Cover image for The hymn tune index : a census of English-language hymn tunes in printed sources from 1535 to 1820
The hymn tune index : a census of English-language hymn tunes in printed sources from 1535 to 1820
Temperley, Nicholas.
Personal Author:
Publication Information:
Oxford : Clarendon Press ; New York : Oxford University Press, 1998.
Physical Description:
4 volumes ; 29 cm
v. 1. Introduction and sources -- v. 2. Tune indexes -- v. 3-4. Tune census.
Format :


Call Number
Material Type
Home Location
Item Holds
ML128.H8 T46 1998 V.1 Adult Non-Fiction Grosvenor Room-Reference-Music
ML128.H8 T46 1998 V.2 Adult Non-Fiction Grosvenor Room-Reference-Music
ML128.H8 T46 1998 V.3 Adult Non-Fiction Grosvenor Room-Reference-Music
ML128.H8 T46 1998 V.4 Adult Non-Fiction Grosvenor Room-Reference-Music

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This unique reference is the first systematic guide to the history of the English-language hymn tune, as represented in printed sources from the earliest (Coverdale's Goostly Psalmes) to 1820. Using a simple numerical code to represent the first two lines of each melody, the book allows the reader to look up any of nearly 20,000 British and American hymn tunes without advance knowledge of the composer, name, or text. Each entry provides an array of information on the tune's first printing, composer, the texts to which it was sung, and its later history. The work contains a historical introduction; a theoretical introduction; chronological and geographical lists of sources; indexes of tunes by name, composer, text, and metre; and tables of concordances with early German and French tunes.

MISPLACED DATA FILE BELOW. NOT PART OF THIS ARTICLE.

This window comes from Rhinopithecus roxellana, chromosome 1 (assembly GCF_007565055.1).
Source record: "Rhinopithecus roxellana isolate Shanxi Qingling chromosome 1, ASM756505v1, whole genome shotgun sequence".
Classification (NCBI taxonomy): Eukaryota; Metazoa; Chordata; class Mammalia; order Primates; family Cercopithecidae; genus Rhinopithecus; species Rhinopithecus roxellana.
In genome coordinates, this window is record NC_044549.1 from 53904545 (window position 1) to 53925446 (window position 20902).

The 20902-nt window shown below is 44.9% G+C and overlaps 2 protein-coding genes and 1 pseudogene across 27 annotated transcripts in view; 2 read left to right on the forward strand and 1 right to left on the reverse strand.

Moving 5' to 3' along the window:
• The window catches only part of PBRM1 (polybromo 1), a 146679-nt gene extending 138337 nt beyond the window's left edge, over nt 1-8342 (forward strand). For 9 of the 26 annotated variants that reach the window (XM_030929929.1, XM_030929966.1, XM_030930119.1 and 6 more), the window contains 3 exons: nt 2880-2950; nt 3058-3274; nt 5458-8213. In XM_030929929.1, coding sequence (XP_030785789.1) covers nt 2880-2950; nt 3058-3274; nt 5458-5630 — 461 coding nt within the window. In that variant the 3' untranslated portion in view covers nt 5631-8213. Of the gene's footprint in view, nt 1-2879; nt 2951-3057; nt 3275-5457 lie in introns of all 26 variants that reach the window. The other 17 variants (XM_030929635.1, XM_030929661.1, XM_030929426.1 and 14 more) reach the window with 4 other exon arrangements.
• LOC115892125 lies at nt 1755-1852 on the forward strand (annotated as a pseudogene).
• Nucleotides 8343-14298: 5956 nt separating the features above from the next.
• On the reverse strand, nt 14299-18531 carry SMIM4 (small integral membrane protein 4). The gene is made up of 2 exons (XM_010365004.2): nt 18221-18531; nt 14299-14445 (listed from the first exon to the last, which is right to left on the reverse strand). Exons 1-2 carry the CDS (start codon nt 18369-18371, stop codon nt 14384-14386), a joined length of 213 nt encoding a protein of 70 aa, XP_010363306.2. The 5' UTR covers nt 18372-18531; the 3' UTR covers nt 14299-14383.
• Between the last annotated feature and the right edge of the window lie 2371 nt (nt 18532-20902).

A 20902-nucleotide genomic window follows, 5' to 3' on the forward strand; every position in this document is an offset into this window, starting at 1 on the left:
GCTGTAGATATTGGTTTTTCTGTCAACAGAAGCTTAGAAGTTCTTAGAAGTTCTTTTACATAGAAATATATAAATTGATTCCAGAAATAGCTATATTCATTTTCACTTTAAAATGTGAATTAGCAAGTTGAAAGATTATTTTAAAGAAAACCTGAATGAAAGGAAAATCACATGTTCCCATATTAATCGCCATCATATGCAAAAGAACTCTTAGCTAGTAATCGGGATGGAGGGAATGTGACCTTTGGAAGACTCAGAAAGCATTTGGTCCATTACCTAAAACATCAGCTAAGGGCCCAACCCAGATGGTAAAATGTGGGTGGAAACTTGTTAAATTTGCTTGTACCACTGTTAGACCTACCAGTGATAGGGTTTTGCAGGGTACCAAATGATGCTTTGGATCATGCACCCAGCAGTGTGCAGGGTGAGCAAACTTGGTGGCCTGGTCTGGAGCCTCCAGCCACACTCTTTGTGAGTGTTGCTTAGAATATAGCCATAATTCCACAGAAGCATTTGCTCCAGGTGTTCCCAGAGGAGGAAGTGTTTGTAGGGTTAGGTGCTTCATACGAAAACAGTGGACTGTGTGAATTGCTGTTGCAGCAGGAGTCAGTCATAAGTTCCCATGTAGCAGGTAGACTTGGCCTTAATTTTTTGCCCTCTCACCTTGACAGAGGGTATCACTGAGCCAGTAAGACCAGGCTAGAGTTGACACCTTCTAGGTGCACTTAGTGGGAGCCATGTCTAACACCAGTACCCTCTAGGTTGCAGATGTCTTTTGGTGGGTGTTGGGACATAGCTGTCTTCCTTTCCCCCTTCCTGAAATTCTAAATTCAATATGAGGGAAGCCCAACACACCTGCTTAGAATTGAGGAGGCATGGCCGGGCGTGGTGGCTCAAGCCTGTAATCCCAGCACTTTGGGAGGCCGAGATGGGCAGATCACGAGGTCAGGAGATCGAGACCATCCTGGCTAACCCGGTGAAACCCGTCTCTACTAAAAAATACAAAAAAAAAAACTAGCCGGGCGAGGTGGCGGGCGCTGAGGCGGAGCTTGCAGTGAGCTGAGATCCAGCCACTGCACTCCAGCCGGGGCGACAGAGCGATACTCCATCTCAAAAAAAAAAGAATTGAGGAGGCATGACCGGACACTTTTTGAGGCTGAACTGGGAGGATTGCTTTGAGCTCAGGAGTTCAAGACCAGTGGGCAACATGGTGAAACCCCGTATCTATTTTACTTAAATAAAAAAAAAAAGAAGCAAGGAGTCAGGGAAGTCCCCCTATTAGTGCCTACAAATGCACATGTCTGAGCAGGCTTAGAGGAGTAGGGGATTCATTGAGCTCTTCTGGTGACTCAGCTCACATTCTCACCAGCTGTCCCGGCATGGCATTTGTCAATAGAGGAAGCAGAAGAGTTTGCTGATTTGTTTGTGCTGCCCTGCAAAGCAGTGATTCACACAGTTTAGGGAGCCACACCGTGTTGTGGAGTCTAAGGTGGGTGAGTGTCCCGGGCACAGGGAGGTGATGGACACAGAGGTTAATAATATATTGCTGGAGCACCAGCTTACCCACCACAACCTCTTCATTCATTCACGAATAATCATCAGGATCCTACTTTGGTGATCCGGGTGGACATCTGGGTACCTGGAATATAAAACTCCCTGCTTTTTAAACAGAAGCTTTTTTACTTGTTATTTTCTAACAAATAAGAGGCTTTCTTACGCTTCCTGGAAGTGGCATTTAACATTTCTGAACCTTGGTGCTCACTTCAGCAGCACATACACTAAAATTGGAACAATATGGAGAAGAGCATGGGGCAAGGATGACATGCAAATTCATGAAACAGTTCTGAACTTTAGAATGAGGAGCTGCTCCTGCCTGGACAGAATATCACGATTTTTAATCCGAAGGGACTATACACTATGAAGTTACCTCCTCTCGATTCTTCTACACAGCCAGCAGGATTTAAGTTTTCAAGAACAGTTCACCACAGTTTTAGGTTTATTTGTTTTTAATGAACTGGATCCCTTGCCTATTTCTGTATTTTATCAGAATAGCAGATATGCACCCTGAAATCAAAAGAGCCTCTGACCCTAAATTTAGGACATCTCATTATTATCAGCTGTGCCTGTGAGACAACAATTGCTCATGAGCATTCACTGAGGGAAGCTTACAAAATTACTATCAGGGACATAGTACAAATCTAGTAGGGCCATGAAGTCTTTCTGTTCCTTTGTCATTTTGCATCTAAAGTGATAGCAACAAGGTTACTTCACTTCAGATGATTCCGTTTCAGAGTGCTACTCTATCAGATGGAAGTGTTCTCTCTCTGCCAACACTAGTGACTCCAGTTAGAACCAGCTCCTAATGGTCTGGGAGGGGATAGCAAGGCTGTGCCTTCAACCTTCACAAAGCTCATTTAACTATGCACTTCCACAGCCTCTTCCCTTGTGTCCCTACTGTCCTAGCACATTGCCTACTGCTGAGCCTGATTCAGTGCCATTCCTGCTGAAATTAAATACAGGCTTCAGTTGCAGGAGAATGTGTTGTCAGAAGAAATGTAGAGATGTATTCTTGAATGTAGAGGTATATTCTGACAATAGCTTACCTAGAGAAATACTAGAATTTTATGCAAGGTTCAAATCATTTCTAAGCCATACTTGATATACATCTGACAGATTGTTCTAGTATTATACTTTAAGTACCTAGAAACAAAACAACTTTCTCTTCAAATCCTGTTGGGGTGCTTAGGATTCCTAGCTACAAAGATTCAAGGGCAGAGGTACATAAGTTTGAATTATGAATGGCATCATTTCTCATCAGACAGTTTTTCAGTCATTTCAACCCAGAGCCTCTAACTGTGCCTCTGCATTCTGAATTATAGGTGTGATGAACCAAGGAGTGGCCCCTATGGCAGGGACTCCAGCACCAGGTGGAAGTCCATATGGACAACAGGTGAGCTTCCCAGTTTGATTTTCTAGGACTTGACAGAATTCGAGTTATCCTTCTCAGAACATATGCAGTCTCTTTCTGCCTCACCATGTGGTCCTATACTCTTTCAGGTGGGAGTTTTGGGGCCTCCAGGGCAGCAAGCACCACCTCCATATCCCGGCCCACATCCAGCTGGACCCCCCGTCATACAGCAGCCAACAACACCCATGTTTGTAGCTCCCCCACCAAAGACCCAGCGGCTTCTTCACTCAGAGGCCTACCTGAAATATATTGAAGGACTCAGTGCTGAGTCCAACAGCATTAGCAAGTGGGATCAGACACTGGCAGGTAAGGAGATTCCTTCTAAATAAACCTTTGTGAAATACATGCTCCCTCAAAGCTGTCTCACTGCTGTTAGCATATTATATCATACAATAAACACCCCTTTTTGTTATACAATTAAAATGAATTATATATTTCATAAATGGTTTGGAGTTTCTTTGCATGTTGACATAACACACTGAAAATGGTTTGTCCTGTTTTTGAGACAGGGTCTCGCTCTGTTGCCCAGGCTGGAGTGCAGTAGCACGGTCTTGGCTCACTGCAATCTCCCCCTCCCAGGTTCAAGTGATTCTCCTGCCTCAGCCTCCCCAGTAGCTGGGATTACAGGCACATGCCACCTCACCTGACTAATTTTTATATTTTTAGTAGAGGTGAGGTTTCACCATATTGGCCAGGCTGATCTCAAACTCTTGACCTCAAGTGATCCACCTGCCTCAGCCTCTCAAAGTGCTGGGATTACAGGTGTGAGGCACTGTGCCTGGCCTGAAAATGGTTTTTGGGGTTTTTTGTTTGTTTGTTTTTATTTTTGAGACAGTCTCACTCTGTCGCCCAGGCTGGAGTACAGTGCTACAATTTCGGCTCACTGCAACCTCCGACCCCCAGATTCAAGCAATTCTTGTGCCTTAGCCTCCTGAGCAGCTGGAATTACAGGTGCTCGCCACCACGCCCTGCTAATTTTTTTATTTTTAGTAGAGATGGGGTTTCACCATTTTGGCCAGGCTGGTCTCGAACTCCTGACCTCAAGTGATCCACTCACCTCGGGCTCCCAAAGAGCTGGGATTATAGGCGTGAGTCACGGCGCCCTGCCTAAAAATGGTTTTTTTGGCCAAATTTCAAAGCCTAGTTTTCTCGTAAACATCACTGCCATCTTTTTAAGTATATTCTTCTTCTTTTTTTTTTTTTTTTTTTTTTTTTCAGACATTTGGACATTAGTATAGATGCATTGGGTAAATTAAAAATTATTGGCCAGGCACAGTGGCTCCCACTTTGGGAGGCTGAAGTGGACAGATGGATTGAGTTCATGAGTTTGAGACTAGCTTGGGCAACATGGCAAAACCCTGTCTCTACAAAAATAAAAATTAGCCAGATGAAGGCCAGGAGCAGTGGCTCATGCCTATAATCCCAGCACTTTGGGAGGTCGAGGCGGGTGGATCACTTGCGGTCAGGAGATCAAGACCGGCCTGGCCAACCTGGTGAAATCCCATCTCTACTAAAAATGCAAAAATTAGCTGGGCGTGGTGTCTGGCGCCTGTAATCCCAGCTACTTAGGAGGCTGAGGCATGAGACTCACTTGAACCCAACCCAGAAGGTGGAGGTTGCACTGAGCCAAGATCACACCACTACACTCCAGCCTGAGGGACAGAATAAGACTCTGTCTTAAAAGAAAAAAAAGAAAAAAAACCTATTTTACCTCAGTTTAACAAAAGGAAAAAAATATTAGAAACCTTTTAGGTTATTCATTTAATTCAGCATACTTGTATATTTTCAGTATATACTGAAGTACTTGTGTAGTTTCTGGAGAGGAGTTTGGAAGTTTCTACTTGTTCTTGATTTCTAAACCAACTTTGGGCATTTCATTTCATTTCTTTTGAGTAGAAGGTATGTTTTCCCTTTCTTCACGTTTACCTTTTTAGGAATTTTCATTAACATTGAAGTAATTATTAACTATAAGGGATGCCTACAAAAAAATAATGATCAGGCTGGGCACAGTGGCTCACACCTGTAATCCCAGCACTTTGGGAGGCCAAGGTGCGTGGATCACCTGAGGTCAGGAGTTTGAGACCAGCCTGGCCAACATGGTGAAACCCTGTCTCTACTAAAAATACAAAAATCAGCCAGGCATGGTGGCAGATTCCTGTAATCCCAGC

Author Notes

Nicholas Temperley, Professor Emeritus of Music, University of Illinois at Urbana-Champaign.

Reviews 2

Library Journal Review

Temperley (music, Univ. of Illinois) has produced a detailed and comprehensive reference tool of the highest quality that indexes the print history of all English-language (including Scottish, Irish, and American) hymn tunes found in books or other printed sources. He provides information including the earliest known version of a tune and its variants, a chronology of printed sources of the tune, and musical information such as key, meter, and the first two lines of music in numeric code. The organization is complex and will be confusing to a first-time or one-time user, but it is logical and will become comprehensible, even elegant, to the initiated. Entries (Volumes 3 and 4) consist of numbers, numeric codes, and abbreviations in small print arranged in five columns. Essays (Volume 1) include an overview of hymnody scholarship and a long technical introduction. Indexes (Volume 2) list tunes by musical incipit (melody), text incipit (first line), name, and composer, as well as tunes for unusual text meters. General readers may be better served by the single-volume Hymns and Tunes: An Index (Scarecrow, 1979), which is easier to use and covers 20th-century material. This four-volume print edition is an abbreviated version of a larger database maintained at the University of Illinois, accessible in limited form on the Internet at . Recommended for academic, theological, and music libraries serving music historians or large public libraries with hymn collections.ÄMarc Meola, Temple Univ. Lib., Philadelphia (c) Copyright 2010. Library Journals LLC, a wholly owned subsidiary of Media Source, Inc. No redistribution permitted.